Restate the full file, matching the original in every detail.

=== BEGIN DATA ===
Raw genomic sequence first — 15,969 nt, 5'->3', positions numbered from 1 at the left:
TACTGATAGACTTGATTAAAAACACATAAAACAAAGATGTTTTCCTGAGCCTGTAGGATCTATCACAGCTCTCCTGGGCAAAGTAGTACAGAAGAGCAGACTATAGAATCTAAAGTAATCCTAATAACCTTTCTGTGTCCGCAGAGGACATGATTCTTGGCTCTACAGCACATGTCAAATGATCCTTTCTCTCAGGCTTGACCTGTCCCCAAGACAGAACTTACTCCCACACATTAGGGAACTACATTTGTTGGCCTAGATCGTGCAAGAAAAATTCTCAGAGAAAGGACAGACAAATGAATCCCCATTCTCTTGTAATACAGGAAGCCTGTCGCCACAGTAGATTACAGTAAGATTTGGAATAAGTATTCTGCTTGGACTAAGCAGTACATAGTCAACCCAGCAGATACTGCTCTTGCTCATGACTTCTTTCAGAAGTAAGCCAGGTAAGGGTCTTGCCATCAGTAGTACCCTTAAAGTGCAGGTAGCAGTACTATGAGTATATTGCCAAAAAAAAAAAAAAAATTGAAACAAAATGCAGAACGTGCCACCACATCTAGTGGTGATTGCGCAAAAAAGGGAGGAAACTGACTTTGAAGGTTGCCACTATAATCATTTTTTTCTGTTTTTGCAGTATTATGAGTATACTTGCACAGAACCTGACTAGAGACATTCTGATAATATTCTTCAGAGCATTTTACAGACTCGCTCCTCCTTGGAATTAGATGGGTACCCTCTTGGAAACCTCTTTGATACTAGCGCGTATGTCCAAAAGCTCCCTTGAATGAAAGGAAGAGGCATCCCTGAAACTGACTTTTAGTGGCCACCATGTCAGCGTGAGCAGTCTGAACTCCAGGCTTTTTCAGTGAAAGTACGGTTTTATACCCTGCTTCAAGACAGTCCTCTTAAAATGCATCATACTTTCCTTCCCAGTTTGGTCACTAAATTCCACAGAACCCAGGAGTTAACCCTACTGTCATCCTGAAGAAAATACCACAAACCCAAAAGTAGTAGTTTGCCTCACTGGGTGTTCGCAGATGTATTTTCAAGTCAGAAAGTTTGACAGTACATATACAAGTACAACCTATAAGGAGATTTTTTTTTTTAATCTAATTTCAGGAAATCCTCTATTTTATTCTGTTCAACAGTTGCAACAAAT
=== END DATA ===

Raw genomic sequence first — 15,969 nt, 5'->3', positions numbered from 1 at the left:
TACTGATAGACTTGATTAAAAACACATAAAACAAAGATGTTTTCCTGAGCCTGTAGGATCTATCACAGCTCTCCTGGGCAAAGTAGTACAGAAGAGCAGACTATAGAATCTAAAGTAATCCTAATAACCTTTCTGTGTCCGCAGAGGACATGATTCTTGGCTCTACAGCACATGTCAAATGATCCTTTCTCTCAGGCTTGACCTGTCCCCAAGACAGAACTTACTCCCACACATTAGGGAACTACATTTGTTGGCCTAGATCGTGCAAGAAAAATTCTCAGAGAAAGGACAGACAAATGAATCCCCATTCTCTTGTAATACAGGAAGCCTGTCGCCACAGTAGATTACAGTAAGATTTGGAATAAGTATTCTGCTTGGACTAAGCAGTACATAGTCAACCCAGCAGATACTGCTCTTGCTCATGACTTCTTTCAGAAGTAAGCCAGGTAAGGGTCTTGCCATCAGTAGTACCCTTAAAGTGCAGGTAGCAGTACTATGAGTATATTGCCAAAAAAAAAAAAAAAATTGAAACAAAATGCAGAACGTGCCACCACATCTAGTGGTGATTGCGCAAAAAAGGGAGGAAACTGACTTTGAAGGTTGCCACTATAATCATTTTTTTCTGTTTTTGCAGTATTATGAGTATACTTGCACAGAACCTGACTAGAGACATTCTGATAATATTCTTCAGAGCATTTTACAGACTCGCTCCTCCTTGGAATTAGATGGGTACCCTCTTGGAAACCTCTTTGATACTAGCGCGTATGTCCAAAAGCTCCCTTGAATGAAAGGAAGAGGCATCCCTGAAACTGACTTTTAGTGGCCACCATGTCAGCGTGAGCAGTCTGAACTCCAGGCTTTTTCAGTGAAAGTACGGTTTTATACCCTGCTTCAAGACAGTCCTCTTAAAATGCATCATACTTTCCTTCCCAGTTTGGTCACTAAATTCCACAGAACCCAGGAGTTAACCCTACTGTCATCCTGAAGAAAATACCACAAACCCAAAAGTAGTAGTTTGCCTCACTGGGTGTTCGCAGATGTATTTTCAAGTCAGAAAGTTTGACAGTACATATACAAGTACAACCTATAAGGAGATTTTTTTTTTTAATCTAATTTCAGGAAATCCTCTATTTTATTCTGTTCAACAGTTGCAACAAAT